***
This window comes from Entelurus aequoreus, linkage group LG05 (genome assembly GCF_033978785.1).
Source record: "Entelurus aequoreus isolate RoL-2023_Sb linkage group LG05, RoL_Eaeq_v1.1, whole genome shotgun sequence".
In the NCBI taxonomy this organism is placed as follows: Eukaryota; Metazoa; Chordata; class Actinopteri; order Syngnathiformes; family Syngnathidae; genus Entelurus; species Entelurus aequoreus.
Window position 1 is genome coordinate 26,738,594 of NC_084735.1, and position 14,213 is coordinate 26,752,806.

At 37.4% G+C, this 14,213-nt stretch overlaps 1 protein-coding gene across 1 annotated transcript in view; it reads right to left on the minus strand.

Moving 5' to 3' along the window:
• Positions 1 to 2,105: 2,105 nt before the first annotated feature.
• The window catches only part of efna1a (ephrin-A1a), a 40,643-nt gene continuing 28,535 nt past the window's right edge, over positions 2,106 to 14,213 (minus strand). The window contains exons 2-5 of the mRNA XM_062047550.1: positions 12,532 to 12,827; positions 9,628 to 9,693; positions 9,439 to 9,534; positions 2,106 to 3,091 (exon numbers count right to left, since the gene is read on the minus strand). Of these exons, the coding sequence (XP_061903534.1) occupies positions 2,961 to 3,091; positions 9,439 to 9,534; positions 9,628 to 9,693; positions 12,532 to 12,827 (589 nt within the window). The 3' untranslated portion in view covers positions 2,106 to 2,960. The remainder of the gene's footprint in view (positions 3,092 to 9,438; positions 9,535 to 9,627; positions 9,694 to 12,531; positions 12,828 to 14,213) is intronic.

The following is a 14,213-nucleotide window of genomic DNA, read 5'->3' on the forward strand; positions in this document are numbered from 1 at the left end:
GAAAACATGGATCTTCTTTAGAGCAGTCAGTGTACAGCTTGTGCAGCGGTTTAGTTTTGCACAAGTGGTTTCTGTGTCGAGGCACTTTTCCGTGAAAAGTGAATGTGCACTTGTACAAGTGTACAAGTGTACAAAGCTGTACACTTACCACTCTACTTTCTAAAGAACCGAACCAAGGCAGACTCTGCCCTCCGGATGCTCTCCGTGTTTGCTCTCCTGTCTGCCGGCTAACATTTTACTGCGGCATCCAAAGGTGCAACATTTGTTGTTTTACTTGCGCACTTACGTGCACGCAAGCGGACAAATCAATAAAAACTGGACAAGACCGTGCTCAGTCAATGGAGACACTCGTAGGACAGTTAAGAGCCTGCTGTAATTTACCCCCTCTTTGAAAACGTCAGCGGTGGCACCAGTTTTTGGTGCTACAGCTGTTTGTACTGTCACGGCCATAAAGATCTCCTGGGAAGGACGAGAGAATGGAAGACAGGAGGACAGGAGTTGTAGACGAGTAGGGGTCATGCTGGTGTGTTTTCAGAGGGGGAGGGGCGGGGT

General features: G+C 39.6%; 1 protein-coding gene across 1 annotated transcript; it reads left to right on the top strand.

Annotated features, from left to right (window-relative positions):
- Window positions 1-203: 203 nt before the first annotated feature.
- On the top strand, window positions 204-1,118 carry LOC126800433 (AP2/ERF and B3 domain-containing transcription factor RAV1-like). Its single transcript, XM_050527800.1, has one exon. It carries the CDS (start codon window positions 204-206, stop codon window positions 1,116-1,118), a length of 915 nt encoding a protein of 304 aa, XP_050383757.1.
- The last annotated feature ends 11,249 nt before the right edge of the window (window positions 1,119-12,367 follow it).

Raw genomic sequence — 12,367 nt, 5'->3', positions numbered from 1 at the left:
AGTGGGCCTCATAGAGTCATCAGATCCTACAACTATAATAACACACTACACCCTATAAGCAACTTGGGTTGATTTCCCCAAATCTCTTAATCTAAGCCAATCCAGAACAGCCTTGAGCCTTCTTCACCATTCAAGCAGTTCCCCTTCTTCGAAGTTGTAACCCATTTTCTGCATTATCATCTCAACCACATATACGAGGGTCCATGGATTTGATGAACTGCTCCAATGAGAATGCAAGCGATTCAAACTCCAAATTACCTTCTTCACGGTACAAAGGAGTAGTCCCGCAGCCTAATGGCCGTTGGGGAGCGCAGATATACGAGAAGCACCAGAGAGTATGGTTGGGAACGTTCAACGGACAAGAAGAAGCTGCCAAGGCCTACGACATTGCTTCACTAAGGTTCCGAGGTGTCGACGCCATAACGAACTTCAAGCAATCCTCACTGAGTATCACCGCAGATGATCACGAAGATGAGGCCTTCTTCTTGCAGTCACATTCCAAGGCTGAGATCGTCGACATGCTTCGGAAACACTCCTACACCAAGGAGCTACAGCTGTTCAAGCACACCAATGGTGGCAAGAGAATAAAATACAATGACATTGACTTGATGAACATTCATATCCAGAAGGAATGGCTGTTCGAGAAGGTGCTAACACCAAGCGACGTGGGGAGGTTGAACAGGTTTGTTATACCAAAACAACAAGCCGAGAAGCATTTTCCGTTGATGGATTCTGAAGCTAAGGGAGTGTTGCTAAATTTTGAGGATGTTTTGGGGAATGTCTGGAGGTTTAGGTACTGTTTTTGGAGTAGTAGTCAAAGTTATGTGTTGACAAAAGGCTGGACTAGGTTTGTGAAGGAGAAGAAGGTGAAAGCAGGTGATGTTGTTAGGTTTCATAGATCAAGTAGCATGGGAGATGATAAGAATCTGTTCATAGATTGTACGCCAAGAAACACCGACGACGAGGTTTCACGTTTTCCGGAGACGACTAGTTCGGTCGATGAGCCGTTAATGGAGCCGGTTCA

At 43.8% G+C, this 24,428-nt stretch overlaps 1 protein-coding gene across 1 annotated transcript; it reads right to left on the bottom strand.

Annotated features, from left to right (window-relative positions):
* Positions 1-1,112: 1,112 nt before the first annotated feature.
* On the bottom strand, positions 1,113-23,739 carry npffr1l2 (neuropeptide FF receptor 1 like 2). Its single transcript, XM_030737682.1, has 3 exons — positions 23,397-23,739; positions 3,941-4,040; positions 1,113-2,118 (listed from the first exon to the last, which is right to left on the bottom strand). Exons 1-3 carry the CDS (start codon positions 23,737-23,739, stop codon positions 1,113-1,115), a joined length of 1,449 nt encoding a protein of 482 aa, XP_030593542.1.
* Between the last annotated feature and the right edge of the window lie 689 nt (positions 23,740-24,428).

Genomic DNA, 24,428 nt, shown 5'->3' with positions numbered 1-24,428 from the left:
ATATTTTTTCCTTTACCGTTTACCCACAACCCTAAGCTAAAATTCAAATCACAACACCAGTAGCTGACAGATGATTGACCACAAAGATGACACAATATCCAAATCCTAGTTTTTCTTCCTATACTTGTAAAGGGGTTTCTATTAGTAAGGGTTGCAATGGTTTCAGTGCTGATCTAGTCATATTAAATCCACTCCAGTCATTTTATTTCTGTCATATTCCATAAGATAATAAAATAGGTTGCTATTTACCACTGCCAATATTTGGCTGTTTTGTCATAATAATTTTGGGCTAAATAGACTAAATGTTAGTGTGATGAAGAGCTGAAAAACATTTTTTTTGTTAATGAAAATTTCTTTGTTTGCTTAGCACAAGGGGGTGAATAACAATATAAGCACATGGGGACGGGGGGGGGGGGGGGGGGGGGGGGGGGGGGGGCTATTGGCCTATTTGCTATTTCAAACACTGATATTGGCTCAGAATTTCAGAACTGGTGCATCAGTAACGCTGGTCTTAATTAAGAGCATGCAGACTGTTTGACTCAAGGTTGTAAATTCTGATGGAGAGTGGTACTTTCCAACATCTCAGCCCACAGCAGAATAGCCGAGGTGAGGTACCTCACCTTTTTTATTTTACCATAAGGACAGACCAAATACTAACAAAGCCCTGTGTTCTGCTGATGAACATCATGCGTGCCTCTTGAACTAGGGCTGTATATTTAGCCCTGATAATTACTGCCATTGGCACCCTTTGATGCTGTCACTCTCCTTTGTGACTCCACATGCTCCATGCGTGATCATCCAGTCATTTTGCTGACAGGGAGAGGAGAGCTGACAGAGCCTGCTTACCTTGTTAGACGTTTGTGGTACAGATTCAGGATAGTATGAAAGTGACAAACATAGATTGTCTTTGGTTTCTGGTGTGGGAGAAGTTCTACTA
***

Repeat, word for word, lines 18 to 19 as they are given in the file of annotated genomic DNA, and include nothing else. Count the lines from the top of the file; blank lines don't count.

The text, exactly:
At 43.8% G+C, this 24,428-nt stretch overlaps 1 protein-coding gene across 1 annotated transcript; it reads right to left on the bottom strand.

Annotated features, from left to right (window-relative positions):